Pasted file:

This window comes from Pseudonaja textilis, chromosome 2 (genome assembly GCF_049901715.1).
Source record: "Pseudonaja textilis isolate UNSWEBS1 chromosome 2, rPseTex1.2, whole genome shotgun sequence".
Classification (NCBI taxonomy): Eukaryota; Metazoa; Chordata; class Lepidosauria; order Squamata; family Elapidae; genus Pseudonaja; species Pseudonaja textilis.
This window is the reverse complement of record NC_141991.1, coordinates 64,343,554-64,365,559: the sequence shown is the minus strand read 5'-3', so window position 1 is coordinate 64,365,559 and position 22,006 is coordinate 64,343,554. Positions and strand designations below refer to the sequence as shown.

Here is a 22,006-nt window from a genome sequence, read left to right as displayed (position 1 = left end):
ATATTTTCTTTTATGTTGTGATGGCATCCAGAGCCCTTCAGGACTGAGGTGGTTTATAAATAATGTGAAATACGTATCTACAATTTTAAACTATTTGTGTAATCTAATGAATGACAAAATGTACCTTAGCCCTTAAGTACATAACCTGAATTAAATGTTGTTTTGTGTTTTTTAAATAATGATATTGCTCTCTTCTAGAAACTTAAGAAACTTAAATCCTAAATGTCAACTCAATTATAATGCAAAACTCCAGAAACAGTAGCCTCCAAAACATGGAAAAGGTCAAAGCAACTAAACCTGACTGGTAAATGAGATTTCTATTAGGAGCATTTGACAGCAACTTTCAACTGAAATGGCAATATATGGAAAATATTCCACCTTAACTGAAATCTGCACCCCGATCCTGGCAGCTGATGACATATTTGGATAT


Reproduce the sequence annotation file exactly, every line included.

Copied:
This window comes from Pseudonaja textilis, chromosome 2 (genome assembly GCF_049901715.1).
Source record: "Pseudonaja textilis isolate UNSWEBS1 chromosome 2, rPseTex1.2, whole genome shotgun sequence".
Classification (NCBI taxonomy): Eukaryota; Metazoa; Chordata; class Lepidosauria; order Squamata; family Elapidae; genus Pseudonaja; species Pseudonaja textilis.
This window is the reverse complement of record NC_141991.1, coordinates 64,343,554-64,365,559: the sequence shown is the minus strand read 5'-3', so window position 1 is coordinate 64,365,559 and position 22,006 is coordinate 64,343,554. Positions and strand designations below refer to the sequence as shown.

Here is a 22,006-nt window from a genome sequence, read left to right as displayed (position 1 = left end):
ATATTTTCTTTTATGTTGTGATGGCATCCAGAGCCCTTCAGGACTGAGGTGGTTTATAAATAATGTGAAATACGTATCTACAATTTTAAACTATTTGTGTAATCTAATGAATGACAAAATGTACCTTAGCCCTTAAGTACATAACCTGAATTAAATGTTGTTTTGTGTTTTTTAAATAATGATATTGCTCTCTTCTAGAAACTTAAGAAACTTAAATCCTAAATGTCAACTCAATTATAATGCAAAACTCCAGAAACAGTAGCCTCCAAAACATGGAAAAGGTCAAAGCAACTAAACCTGACTGGTAAATGAGATTTCTATTAGGAGCATTTGACAGCAACTTTCAACTGAAATGGCAATATATGGAAAATATTCCACCTTAACTGAAATCTGCACCCCGATCCTGGCAGCTGATGACATATTTGGATAT